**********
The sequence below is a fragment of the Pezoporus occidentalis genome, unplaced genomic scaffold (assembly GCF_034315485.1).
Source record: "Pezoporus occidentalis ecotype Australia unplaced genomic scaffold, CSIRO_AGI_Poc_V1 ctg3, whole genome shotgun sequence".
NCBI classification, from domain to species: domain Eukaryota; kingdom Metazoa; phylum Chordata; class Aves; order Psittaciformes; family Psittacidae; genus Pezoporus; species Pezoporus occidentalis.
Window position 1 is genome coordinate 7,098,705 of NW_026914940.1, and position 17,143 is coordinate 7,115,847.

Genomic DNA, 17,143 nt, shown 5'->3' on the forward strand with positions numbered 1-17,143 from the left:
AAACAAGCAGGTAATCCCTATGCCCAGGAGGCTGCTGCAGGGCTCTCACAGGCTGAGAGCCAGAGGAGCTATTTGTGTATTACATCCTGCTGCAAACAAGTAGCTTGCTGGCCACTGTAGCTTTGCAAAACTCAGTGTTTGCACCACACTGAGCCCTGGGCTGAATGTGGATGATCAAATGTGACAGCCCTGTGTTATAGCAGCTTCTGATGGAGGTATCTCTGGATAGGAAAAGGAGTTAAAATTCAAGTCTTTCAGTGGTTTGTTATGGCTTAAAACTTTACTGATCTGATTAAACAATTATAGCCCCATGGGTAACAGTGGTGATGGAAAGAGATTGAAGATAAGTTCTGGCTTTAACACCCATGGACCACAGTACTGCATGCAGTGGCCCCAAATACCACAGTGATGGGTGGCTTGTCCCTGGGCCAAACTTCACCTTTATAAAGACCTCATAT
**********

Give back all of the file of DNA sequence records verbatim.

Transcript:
The sequence below is a fragment of the Pezoporus occidentalis genome, unplaced genomic scaffold (assembly GCF_034315485.1).
Source record: "Pezoporus occidentalis ecotype Australia unplaced genomic scaffold, CSIRO_AGI_Poc_V1 ctg3, whole genome shotgun sequence".
NCBI classification, from domain to species: domain Eukaryota; kingdom Metazoa; phylum Chordata; class Aves; order Psittaciformes; family Psittacidae; genus Pezoporus; species Pezoporus occidentalis.
Window position 1 is genome coordinate 7,098,705 of NW_026914940.1, and position 17,143 is coordinate 7,115,847.

Genomic DNA, 17,143 nt, shown 5'->3' on the forward strand with positions numbered 1-17,143 from the left:
AAACAAGCAGGTAATCCCTATGCCCAGGAGGCTGCTGCAGGGCTCTCACAGGCTGAGAGCCAGAGGAGCTATTTGTGTATTACATCCTGCTGCAAACAAGTAGCTTGCTGGCCACTGTAGCTTTGCAAAACTCAGTGTTTGCACCACACTGAGCCCTGGGCTGAATGTGGATGATCAAATGTGACAGCCCTGTGTTATAGCAGCTTCTGATGGAGGTATCTCTGGATAGGAAAAGGAGTTAAAATTCAAGTCTTTCAGTGGTTTGTTATGGCTTAAAACTTTACTGATCTGATTAAACAATTATAGCCCCATGGGTAACAGTGGTGATGGAAAGAGATTGAAGATAAGTTCTGGCTTTAACACCCATGGACCACAGTACTGCATGCAGTGGCCCCAAATACCACAGTGATGGGTGGCTTGTCCCTGGGCCAAACTTCACCTTTATAAAGACCTCATAT